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Tweaking the Classical Brigade System to Fit the Modern Kitchen

Tweaking the Classical Brigade System to Fit the Modern Kitchen

The kitchen brigade system in its classical form is no longer implemented in most restaurant kitchens today. This is due to a sizable amount of compartmentalization in the food industry. The advent of processed and semi-processed ingredients has led to simplification in the food preparation process as well. The classical kitchen brigade is only deployed in large fine dining establishments that prepare even the most basic ingredients from scratch.

Modern kitchen brigade systems do not rely on an elaborate classification as that of the Escoffier brigade system, however, they still tend to stick to the hierarchical structure to provide greater efficiency and accountability in the kitchen. 

If you’re wondering which chef created the brigade system, the answer leads us to 19th century France, where Auguste Escoffier formulated kitchen staff planning based on a military model. The legendary chef served in the French military and put in place a hierarchical structure to ensure activities function in an orderly fashion. The Escoffier brigade system originally had over 20 positions in a restaurant kitchen. This has however been cut short today due to most eateries catering to more casual patrons. We look at the various kitchen staff positions, and how the current brigade system can be tailored to fit a broad set of foodservice operations. 

kitchen brigade system

How is the Modern Kitchen Brigade System Different from the Original? 

The classical brigade system had a multitude of positions to carry out various tasks in commercial kitchens. Fine dining was the only option available, and preparing full-course meals required several stations in the kitchen along with dedicated specialists that had their respective teams. Modern kitchens focus on niche markets, specific cuisines, and casual dining. Current restaurant kitchens are more scientific, and do not require the amount of manpower that was once necessary. This has reduced the number of people working in the kitchen. 

The separation of industries such as meat processing from the kitchen has also removed butchers and fishmongers from the brigade system. Most modern kitchens don’t make everything from scratch anymore, also reducing the number of tasks. With the advent of portable kitchen equipment, food preparation and cooking processes have become simpler, and require only a single individual to operate these machines. With the declining popularity and reduced prevalence of long meals, the relevance of the classical brigade system has waned. However, keeping in mind the hierarchy, a deftly modeled modern brigade system can address all the concerns of a food service establishment. Taking this into account, modern kitchen brigades retain only the most important positions of the classical brigade system, cutting down the number of positions and overall staff.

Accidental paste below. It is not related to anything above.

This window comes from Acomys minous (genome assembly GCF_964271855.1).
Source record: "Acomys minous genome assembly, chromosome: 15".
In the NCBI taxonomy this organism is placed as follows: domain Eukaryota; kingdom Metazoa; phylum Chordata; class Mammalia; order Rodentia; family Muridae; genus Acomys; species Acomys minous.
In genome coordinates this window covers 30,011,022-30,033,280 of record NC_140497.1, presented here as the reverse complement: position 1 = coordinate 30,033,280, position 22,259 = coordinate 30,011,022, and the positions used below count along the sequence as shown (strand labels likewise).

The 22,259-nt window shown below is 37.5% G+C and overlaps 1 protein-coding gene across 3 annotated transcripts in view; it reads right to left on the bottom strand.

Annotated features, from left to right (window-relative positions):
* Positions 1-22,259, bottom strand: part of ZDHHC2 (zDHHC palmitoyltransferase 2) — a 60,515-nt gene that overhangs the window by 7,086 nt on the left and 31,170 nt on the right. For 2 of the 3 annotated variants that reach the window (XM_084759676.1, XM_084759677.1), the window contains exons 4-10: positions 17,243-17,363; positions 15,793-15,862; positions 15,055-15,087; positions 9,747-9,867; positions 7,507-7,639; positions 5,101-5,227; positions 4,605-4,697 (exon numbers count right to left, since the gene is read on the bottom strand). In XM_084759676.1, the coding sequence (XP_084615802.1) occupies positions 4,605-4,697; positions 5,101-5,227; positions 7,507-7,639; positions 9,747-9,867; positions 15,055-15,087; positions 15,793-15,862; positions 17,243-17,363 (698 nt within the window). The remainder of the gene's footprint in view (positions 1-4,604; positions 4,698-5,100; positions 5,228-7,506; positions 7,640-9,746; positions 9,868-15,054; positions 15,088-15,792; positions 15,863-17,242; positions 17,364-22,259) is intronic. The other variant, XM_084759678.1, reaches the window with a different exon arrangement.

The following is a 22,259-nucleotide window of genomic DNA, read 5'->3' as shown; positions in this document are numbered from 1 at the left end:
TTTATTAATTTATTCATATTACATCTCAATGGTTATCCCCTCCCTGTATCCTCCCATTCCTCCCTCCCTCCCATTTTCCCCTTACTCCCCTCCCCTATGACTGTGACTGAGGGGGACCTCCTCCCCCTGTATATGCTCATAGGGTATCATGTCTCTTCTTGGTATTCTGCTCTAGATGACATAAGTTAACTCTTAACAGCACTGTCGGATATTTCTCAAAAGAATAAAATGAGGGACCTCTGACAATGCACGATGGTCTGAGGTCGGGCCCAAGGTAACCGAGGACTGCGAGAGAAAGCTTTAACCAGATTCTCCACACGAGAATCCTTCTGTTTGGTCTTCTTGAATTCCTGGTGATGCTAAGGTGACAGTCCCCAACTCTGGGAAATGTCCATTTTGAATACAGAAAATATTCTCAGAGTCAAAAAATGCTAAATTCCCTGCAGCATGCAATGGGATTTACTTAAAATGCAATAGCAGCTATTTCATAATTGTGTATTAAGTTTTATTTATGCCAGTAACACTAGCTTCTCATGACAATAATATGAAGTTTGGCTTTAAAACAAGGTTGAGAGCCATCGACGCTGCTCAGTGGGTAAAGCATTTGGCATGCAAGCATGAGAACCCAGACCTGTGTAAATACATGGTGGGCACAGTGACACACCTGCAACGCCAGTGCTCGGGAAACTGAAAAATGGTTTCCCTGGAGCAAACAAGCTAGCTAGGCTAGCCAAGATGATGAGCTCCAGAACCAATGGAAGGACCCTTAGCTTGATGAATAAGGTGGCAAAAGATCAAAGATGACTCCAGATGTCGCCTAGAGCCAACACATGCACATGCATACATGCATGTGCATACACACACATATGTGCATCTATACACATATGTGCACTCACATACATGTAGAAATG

Kitchen Staff & Positions in a Modern Restaurant Kitchen 

Though fewer than its older variant, the modern kitchen brigade system still encompasses several types of chefs. They include: 

  • Executive Chef: Colloquially known as the head chef, this position is at the top of the hierarchy in the modern kitchen brigade system. Executive chefs oversee all the operations of the commercial kitchen. The title also has alternative interpretations. While simply put, it means the head chef of a commercial kitchen in a restaurant, it can also indicate the head of multiple kitchens. This is especially the case when it comes to hotels, institutions, and large conglomerates. 
  • Executive Sous Chef: The second-in-command at a commercial kitchen or the executive chef’s immediate subordinate is called the executive sous chef. The executive sous chef assists the executive chef in making sure everything runs smoothly in the kitchens they oversee. This position is commonly seen only in large commercial kitchens, corporate kitchens, resorts, hotels, and commercial restaurant chains. 
  • Chef de Cuisine: A chef that is responsible for the activities of one restaurant in the chain is called chef de cuisine. They ensure menu creation, recipe implementation, training, resource management, logistics, and inventory at a single commercial kitchen. Multiple chefs de cuisine report to executive sous chefs and executive chefs in a large establishment with more than one restaurant.